New IVF technology to speed up the cattle breeding process was unveiled on a Scottish farm earlier this week.
The technology, which is available to both beef and dairy producers, enables farmers to extract eggs from a cow and have them fertilised and turned into embryos in the laboratory.
These can then either be implanted into a surrogate cow or frozen for use at a future date.
The company behind the technology – AB Europe – said it believed the new service could eventually replace current embryo transfer technology, which involves removing the fertilised egg or embryo from the host cow to implant it into a recipient.
The company, which has bases in Edinburgh, Malvern in Worcestershire, and Northern Ireland, said extraction of eggs would cost around £300 per donor cow. Additional costs are incurred for freezing embryos or implanting them in surrogates.
AB Europe’s vet Gavin Tait, who has used the technology on his own beef enterprise at Thorndykes Farm near Gordon in Berwickshire, said IVF technology offered multiple benefits to cattle farmers.
He said it allowed farmers to collect enough eggs to create an average of between three to four embryos per week without having to prepare donor cows for the process.
It also enabled the use of one semen straw to fertilise a batch of eggs and incurred no medicine costs ahead of egg collection.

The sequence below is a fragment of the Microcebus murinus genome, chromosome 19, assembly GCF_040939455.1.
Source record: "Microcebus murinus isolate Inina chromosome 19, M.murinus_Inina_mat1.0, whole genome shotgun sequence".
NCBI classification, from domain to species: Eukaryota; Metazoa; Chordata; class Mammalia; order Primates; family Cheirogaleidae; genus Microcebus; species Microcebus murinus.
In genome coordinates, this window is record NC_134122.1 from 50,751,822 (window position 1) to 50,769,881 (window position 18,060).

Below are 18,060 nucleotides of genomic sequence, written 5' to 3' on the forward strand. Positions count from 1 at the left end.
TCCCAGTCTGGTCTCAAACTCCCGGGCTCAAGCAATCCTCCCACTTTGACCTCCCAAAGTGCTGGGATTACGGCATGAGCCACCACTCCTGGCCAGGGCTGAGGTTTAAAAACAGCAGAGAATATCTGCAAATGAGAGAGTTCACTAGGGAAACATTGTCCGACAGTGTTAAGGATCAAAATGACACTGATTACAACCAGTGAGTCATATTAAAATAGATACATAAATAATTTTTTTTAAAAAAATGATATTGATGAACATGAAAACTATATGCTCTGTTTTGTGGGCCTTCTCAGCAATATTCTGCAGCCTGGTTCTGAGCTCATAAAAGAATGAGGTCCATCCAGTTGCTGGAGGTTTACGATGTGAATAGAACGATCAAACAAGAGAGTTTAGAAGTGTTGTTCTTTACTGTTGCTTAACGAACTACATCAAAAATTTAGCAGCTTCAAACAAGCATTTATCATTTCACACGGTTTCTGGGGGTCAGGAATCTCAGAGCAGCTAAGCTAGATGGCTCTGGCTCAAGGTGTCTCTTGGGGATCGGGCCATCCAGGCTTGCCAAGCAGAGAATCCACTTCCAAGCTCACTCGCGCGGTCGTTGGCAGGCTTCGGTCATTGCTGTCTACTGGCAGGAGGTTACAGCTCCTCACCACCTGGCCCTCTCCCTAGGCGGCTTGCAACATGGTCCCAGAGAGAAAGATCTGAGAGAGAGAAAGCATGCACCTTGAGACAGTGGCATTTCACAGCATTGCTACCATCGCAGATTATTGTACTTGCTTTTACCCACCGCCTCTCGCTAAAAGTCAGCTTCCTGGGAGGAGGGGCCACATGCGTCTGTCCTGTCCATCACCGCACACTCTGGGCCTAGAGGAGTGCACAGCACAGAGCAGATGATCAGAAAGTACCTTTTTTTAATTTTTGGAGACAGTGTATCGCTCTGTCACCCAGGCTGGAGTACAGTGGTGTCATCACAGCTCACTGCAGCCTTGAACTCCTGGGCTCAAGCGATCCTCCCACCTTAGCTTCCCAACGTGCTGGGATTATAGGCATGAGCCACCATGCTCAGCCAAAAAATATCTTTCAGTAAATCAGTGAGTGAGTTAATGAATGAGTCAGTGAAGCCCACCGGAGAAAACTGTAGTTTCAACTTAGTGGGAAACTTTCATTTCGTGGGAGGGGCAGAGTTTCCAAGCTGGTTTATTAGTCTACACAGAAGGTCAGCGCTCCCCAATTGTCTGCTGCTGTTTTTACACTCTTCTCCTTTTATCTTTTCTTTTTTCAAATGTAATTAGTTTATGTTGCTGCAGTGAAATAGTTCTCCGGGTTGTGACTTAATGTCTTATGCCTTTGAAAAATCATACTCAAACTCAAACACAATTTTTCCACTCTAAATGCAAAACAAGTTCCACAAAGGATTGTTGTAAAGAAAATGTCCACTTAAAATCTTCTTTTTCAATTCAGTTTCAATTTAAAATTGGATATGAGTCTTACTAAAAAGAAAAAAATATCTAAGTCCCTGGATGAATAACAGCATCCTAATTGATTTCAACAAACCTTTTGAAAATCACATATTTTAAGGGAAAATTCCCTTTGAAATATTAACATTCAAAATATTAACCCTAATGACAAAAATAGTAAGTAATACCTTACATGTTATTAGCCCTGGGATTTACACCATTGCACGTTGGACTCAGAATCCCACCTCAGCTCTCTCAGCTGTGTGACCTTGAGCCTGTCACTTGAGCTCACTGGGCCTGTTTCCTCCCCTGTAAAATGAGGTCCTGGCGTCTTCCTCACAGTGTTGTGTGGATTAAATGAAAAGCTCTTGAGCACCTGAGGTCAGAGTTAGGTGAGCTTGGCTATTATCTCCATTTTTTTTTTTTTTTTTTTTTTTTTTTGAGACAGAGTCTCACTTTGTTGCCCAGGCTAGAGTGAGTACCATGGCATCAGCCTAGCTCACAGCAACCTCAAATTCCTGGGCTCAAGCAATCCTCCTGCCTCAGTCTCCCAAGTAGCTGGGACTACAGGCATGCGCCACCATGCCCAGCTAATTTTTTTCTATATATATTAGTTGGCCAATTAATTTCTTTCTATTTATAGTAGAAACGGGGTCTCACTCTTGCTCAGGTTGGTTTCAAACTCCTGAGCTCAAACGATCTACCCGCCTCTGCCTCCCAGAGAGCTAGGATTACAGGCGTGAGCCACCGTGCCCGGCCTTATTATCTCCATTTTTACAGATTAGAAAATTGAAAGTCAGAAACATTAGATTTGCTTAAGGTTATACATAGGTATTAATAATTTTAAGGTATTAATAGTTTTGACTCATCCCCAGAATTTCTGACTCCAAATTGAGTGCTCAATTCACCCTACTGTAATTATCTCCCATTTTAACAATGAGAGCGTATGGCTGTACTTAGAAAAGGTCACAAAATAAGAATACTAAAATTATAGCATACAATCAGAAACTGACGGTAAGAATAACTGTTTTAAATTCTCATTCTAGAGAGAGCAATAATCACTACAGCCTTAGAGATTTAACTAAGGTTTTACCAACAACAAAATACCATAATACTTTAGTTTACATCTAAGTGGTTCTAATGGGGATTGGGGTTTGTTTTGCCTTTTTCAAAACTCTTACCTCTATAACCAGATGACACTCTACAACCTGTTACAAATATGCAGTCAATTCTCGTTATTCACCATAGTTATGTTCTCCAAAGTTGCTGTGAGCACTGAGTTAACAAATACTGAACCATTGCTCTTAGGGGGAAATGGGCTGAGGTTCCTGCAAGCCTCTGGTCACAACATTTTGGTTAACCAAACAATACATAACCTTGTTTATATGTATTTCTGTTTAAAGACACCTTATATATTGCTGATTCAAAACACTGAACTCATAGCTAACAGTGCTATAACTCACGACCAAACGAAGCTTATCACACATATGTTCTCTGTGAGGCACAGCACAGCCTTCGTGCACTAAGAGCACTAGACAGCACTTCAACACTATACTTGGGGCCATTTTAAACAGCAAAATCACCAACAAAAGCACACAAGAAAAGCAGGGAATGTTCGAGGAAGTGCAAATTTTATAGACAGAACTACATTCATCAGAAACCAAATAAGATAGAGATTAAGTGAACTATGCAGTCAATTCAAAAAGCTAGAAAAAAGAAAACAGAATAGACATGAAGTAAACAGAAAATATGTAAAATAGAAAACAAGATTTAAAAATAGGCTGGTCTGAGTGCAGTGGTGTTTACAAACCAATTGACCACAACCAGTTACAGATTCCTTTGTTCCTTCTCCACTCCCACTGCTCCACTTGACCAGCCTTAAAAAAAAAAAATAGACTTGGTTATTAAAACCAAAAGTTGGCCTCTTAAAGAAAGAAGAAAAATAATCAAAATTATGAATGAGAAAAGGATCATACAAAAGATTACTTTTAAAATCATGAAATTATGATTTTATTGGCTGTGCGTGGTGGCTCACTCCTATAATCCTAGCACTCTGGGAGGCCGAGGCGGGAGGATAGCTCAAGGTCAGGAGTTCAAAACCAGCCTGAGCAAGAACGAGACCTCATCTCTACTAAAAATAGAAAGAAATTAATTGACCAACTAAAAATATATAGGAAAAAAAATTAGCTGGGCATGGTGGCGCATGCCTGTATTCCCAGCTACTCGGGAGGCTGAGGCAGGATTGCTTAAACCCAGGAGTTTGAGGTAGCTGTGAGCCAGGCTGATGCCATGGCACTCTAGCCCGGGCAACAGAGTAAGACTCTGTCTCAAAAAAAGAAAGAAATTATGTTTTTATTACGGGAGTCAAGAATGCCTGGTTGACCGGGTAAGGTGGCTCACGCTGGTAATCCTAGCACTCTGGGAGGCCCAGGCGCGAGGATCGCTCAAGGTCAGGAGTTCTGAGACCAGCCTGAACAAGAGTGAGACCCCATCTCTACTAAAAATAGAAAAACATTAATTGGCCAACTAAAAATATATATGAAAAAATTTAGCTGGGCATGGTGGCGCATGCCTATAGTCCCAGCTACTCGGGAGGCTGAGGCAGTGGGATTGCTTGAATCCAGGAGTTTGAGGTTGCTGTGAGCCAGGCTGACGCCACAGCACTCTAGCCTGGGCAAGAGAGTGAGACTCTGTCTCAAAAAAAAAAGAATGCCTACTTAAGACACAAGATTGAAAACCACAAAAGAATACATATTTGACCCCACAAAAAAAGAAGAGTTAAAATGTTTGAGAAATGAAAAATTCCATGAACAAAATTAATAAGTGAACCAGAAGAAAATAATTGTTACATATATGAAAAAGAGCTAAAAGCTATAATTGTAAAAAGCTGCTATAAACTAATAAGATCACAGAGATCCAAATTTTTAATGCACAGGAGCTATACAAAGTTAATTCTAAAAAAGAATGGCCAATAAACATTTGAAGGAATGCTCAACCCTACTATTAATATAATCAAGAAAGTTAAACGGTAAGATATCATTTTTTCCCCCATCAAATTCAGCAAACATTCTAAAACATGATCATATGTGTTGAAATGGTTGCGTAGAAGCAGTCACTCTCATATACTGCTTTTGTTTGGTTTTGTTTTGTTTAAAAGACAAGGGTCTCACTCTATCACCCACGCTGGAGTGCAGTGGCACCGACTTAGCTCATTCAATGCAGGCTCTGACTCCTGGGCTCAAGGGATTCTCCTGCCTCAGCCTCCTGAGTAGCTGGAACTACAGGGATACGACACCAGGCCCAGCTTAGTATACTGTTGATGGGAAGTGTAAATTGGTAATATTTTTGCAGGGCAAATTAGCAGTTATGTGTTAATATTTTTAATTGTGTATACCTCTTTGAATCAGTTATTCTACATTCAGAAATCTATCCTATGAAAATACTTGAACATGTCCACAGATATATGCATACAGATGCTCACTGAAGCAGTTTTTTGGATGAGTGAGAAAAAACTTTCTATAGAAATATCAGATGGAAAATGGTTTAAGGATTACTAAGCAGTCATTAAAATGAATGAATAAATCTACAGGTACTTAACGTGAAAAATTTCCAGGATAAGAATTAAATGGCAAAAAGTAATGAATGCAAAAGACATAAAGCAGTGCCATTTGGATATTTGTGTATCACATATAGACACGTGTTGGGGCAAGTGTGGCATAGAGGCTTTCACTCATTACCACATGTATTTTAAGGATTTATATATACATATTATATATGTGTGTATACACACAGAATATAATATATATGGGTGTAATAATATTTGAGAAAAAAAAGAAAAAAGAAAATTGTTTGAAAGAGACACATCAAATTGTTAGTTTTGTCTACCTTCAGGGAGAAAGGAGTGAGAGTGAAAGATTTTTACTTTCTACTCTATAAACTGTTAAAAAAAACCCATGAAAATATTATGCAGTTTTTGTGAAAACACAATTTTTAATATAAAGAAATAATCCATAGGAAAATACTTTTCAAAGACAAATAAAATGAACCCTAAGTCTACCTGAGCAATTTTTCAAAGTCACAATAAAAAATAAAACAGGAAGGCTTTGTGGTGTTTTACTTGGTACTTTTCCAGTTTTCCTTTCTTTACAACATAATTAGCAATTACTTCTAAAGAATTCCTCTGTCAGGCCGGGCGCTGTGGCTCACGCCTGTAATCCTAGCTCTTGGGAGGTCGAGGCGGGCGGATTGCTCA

Traditional embryo transfer technology, also known as moet, incurs costs of at least £100 per donor cow and involves handling the beast on average 13 times before embryo collection, added Mr Tait.
He said the new technology had pregnancy hold rate of 65% for fresh embryos and between 40-45% for frozen embryos. This compares with rates of 60% and 50% respectively for moet technology.
“IVF offers ease. Realistically it’s feasible for use to produce between eight and 10 pregnancies from an animal every month,” added Mr Tait.
“There’s no use of hormones and cows who have had an IVF collection will get back in-calf very easily. But with Moet, certain cows would take a long time to get back in-calf. I would be happier from a welfare point of view doing what we are doing rather than traditional flushing.”
He said surrogate cows would need the traditional line-up ahead of implanting the embryo and they should be coming into heat the day after egg collection.